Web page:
I’ve always been fascinated by history, so when I saw an article from the 1933 Popular Mechanics about an early version of a defibrillator, I nerded out a bit. Basically the article talks about a new machine designed by Dr. Albert Hyman and his brother Charles, who was an electrical research engineer. The article features the machine as a ‘Self-Starter for Dead Man’s Heart.’ It goes on to describe the device can be compared to the self-starter of a car because when the car engine stalls, the starter motor turns it over until the cylinders are working again and in the same way the new device gives a shock to the heart to get it started again. This is done by inserting a needle between the ribs and into the right auricle of the heart and then starting a generator and cranking it to the right frequency. The article concludes that medical authorities predict a wide usefulness for the device called the ‘Hyman Otor.’
Well, there isn’t much info about how widespread the Hyman Otor became, but obviously we can see that the same concept was been developed into our modern forms of defibrillators. There were a couple more early attempts at a similar device. One of the earliest recorded devices was demonstrated in 1899 by Swiss physiologists, Jean-Louis Prevost and Frederic Batelli. They confirmed that electrical shocks could induce ventricular fibrillation (a form of arrhythmia in cases of cardiac arrest) on dogs and then even larger shocks could restart their hearts. I know experimental ethics were different then, but they better have restarted all of those poor dogs’ hearts!
The first recorded example of shocks being used to restart a human’s heart is in 1947 by US surgeon, Claude S Beck. The story goes that during a surgery on a 14-year-old boy, his heart stopped. Beck had a theory that the heart had the ability to start again even after it had stopped and had been working on a machine capable of delivering shocks to a heart. When the boy’s heart stopped, Beck ordered that his research unit be brought up from the hospital’s basement. The first shock failed to do anything, but when Beck tried a second time, the boy’s heart started again.
Unfortunately, it took a while before anyone tried to improve Beck’s crude model (the original model used two tablespoons with wooden handle to deliver the jolt). I could go on for a long time about all the developments, but I’m going to skip to a couple of the major ones. In 1956, Paul Zoll demonstrated the first closed-chest (external) defibrillation, with a machine an electrical engineer, William Kouwenhoven, had been working on since the 1920s. The external defibrillation was a much less invasive procedure and clearly less time-consuming. Then the next big step was in 1978 when the first Automated External Defibrillator (AED) was introduced. This invention really changed things because it included a process with instructions that over time became simple enough where a layperson could operate it.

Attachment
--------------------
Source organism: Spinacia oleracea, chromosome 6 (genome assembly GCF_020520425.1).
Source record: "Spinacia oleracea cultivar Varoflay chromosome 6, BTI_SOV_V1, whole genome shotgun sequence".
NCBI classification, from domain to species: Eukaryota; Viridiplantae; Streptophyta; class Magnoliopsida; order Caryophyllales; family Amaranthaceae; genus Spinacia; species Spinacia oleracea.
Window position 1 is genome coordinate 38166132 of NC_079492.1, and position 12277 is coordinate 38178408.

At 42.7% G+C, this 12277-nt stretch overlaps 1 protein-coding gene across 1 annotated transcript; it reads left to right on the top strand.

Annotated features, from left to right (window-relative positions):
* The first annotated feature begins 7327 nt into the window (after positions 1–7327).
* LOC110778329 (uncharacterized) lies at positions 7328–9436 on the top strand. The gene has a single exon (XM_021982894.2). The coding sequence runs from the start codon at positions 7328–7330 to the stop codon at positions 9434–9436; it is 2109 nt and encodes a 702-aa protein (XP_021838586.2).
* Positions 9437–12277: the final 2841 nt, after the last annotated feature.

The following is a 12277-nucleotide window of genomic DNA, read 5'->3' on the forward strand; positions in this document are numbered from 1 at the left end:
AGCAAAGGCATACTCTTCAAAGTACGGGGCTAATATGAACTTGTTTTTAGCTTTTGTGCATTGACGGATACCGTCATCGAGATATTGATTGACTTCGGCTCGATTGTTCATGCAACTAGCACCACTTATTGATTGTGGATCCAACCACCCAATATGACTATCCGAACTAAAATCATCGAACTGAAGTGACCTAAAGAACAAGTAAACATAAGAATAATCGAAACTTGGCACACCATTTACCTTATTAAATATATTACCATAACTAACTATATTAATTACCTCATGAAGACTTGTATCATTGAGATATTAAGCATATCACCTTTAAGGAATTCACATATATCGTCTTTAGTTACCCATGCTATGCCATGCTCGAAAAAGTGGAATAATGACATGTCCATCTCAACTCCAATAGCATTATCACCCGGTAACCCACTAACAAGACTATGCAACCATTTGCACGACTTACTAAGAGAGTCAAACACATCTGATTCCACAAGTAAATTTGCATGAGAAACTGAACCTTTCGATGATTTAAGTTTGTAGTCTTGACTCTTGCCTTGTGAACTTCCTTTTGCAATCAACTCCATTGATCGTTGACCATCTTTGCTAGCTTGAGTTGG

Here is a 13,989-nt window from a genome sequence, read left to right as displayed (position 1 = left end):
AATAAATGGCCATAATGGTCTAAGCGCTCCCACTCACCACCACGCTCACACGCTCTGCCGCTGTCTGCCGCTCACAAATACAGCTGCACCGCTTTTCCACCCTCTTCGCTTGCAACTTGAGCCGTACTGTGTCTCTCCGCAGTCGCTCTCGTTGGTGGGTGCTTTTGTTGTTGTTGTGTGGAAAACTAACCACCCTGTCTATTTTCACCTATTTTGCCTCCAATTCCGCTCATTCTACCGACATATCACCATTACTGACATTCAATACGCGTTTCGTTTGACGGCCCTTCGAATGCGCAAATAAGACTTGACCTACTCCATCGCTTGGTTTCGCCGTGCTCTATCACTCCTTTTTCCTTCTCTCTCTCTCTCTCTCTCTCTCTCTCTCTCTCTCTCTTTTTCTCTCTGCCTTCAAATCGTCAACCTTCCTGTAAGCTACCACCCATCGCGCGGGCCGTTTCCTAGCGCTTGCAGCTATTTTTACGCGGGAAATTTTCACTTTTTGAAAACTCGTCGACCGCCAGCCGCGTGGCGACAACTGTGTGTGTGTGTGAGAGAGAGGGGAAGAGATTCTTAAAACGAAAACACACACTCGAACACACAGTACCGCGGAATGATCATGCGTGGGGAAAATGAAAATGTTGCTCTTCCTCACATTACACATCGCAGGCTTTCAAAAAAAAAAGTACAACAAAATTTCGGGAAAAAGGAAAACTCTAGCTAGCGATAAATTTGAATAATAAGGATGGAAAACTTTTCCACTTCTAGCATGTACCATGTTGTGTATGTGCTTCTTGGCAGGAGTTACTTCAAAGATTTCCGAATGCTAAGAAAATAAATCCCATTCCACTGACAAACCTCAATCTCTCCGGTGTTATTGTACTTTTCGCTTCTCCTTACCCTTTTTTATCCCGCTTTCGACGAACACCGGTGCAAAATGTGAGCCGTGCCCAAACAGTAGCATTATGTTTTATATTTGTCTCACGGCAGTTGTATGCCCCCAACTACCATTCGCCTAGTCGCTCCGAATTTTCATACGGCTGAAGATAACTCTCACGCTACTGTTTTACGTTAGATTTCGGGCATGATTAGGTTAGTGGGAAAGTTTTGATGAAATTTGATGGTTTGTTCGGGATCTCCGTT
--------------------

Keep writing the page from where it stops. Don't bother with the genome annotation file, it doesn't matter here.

Over time, AEDs have become more and more widespread and many facilities are even required to have one. Studies have shown that areas that have an organized AED program have better cardiac arrest survival rates. So where do AEDs go from here? I think the first thing is continuing trying to make them more widely available and this may mean finding ways to make them more cost-effective so people would consider even having them in their cars or homes. But until a more affordable way is found, I think the next best thing is to continue to develop things like phone apps that show where the closest AED is and a universal registration system that makes it easy for everyone to have their AED registered through.
It is also possible to make AEDs even more easy and effective to use. For example, when an AED is used, the EKG is stored in the device’s memory and can be downloaded into a database for researchers to evaluate. From that information, they can refine future models of AEDs that will read heart rhythms better than older models. There are also fully automatic AEDs that only require the user to attach it to the patient and it will then both determine if a shock is needed and provide one if it is. Perhaps this easy to use model can even be continued into CPR. I don’t know if it is still being researched, but researchers were looking into a technology that could be implemented into AEDs that performed a form of electrical CPR. If perfected and put into an AED, all a lay rescuer would have to do is attach the AED and the machine would do the rest of the work.
Although some may find the recent reports of FDA increasing defibrillator regulation disconcerting, I think it can be a great opportunity. I hope that defibrillator manufacturers take this as a chance to reexamine their models and look for new creative ways to improve their models. I’m sure the Hyman brothers or Kouwenhoven would be impressed by what has been built off of their original models and I believe if the same kind of innovation is used to improve the current models, the AEDs of the future will save more lives than we ever imagined.